Staying in France, the Adami is running a second Speed Dating session on Monday 22. The idea is simple: put a bunch of writers, actors, producers and musicians in the same space for about an hour and hope that connections are made. Adami is particularly good at finding and supporting young actors.

Writer/director Karan Johar (“Khabhi Khushi Khabhie Gham”) will be talking at the UK Film Centre on Friday May 19, followed by Ken Loach the next day. The London Script Consultancy will hold its second Panasonic International Filmmakers' Pitch. But admissions closed May 15.

Last but not least, Cannes will also see the unveiling of the first issue of “Le Scénario Français” a new quarterly in French (mostly) that features articles and pitches - including contributions from yours truly.

Relevant links:
UK Film Centre
Le Scénario Français

If you hear of any other events, please leave a message.

Thursday, May 11, 2006

Production up, audiences down in Europe

It has been a great year for European production, with overall figures up by 37 to 798 films produced in the 25 countries of the EU last year according to figures published by the European Audiovisual Observatory. But although there were differences locally, the overall cinema attendance fell by about 11%. France is still the biggest producer, with 240 films (which parly explains its strong presence at the upcoming Cannes festival). European cinema represents about 24% of ticket sales, although one of the big trends recently is for local films to break records in their home turf without being able to score across the Union as a whole.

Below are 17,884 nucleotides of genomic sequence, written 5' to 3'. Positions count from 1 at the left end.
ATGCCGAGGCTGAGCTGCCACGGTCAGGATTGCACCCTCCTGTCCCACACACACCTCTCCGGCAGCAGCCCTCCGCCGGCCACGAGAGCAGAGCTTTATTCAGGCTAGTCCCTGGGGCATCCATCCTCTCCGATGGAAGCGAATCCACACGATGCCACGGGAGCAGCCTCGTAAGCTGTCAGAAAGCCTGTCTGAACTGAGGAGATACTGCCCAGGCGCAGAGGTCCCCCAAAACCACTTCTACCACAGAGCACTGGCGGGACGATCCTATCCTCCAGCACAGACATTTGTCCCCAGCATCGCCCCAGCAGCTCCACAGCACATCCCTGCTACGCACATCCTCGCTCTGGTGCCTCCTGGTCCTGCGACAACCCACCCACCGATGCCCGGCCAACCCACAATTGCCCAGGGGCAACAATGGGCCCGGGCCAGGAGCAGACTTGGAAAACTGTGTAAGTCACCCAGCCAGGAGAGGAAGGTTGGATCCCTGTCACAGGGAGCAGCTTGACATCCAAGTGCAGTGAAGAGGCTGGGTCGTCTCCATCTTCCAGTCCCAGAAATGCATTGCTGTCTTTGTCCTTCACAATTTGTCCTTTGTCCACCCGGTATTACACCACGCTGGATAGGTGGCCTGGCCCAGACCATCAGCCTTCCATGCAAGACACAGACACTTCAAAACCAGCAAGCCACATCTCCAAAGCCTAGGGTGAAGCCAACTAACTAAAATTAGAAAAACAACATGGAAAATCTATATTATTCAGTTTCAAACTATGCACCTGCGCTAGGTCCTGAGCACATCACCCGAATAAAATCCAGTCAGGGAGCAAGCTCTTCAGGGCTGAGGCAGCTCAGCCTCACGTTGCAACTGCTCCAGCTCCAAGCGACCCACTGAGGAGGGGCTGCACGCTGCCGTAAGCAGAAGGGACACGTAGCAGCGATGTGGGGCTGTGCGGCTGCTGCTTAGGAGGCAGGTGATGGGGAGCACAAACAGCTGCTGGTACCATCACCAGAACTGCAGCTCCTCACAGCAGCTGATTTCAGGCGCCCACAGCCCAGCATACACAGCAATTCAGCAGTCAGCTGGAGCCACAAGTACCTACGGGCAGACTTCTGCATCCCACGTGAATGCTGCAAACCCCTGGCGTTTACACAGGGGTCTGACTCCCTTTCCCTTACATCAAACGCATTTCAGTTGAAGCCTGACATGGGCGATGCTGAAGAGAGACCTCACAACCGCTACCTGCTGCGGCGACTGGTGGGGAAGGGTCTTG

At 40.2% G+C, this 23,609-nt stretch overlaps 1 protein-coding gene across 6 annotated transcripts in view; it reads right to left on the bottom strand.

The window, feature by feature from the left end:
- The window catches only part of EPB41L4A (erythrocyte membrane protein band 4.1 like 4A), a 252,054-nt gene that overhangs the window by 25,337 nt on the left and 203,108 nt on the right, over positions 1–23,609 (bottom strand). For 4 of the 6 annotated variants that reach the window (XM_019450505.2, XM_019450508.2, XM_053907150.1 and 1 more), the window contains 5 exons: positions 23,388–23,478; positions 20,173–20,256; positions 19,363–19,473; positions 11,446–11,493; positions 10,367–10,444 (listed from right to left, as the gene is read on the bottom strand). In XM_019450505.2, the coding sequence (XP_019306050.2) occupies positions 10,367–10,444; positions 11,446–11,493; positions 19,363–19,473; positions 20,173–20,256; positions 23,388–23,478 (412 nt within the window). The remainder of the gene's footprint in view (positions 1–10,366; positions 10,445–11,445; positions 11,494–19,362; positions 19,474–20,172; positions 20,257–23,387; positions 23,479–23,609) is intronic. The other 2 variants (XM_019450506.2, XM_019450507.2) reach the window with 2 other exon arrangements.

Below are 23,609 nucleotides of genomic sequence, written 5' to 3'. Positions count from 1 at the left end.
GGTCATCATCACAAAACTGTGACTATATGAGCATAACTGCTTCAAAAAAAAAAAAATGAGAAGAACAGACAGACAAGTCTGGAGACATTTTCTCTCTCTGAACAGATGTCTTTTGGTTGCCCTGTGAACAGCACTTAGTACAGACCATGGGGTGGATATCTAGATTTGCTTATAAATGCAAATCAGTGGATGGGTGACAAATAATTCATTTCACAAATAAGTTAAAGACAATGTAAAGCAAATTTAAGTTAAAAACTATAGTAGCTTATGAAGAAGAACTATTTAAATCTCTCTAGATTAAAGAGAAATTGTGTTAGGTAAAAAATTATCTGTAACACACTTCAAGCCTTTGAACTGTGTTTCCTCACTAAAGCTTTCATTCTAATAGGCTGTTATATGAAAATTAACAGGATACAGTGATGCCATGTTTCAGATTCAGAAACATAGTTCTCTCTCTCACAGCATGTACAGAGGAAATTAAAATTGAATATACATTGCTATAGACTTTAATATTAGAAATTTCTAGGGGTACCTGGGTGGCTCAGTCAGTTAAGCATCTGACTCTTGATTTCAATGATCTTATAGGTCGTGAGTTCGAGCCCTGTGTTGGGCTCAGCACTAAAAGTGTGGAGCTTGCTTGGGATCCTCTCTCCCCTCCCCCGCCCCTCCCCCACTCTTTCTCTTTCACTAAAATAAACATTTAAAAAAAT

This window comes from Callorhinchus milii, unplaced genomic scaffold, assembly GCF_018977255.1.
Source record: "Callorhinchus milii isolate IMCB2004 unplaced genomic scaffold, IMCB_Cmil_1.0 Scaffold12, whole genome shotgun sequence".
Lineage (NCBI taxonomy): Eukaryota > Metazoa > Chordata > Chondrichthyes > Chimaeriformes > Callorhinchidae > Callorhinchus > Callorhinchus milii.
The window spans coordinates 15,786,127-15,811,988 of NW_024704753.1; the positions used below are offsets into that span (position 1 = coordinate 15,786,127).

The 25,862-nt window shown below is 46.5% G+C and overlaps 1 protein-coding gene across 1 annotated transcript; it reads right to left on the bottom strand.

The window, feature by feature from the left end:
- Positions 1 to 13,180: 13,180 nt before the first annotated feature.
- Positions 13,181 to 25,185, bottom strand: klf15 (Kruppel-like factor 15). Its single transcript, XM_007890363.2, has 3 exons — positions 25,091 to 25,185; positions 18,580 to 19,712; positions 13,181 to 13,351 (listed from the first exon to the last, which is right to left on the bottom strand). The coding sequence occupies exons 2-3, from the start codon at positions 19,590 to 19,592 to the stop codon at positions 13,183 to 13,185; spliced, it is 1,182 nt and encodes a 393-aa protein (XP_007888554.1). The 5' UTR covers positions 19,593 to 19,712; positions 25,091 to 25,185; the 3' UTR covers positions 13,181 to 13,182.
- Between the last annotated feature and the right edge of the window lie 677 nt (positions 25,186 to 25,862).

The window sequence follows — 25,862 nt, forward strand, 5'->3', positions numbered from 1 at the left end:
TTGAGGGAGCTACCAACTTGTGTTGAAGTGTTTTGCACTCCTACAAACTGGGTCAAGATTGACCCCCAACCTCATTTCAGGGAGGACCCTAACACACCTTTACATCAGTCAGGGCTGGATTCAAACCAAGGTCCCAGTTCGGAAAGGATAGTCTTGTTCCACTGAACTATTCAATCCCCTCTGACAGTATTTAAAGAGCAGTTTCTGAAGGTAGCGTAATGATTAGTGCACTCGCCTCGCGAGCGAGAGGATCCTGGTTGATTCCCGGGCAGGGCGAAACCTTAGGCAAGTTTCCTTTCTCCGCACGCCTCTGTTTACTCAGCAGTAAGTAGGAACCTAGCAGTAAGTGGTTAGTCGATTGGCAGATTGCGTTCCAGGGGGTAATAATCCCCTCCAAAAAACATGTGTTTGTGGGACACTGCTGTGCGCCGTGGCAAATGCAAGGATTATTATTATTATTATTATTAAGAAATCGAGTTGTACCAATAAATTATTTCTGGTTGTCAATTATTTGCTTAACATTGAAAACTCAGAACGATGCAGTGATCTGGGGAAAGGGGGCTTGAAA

Wednesday, May 03, 2006

Quote of the week: writers in the mist

It's one of those comments that a lot of people don't want to hear: the movie business is a business. And to be able to deal with it sucessfully, you have to embrace its potential and constraints. The UK will soon host its first screenwriters' festival June 27-30 in Cheltenham. At its launch, the British writer Bill Nicholson (writer of the upcoming "Elizabeth: The Golden Age" and co-writer of "Gladiator") gave a speech which should be compulsory reading for anyone wanting to start screenwriting (or indeed lyric writing).

Here's how he sets the scene: "Why is it that everybody I know, everybody who comes onto my website, everybody I meet in a taxi, wants to be a screenwriter? There seem to be thousands and thousands of people who either are or are becoming screenwriters. And yet every time I meet a producer he says to me, 'I have a project, but I can’t find a writer. Where are the writers? There are no writers.' This gives rise to a strange and haunting image. Armies of wannabe screenwriters are marching away with their heads held high and smiling into a mist, and none of them are coming back. It’s like a scene from the first world war. It’s tragic. Somewhere there’s a swamp in which flounders the dying youth of British screenwriting talent."

Sound familiar? Click through to the site and take five minutes to read the speech in full.

More at Screenwriters Festival 06. Other writers scheduled to appear at the event include Julian Fellowes ("Vanity Fair" and "Julian Fellowes Investigates" and Jimmy McGovern ("Brookside" and "The Street").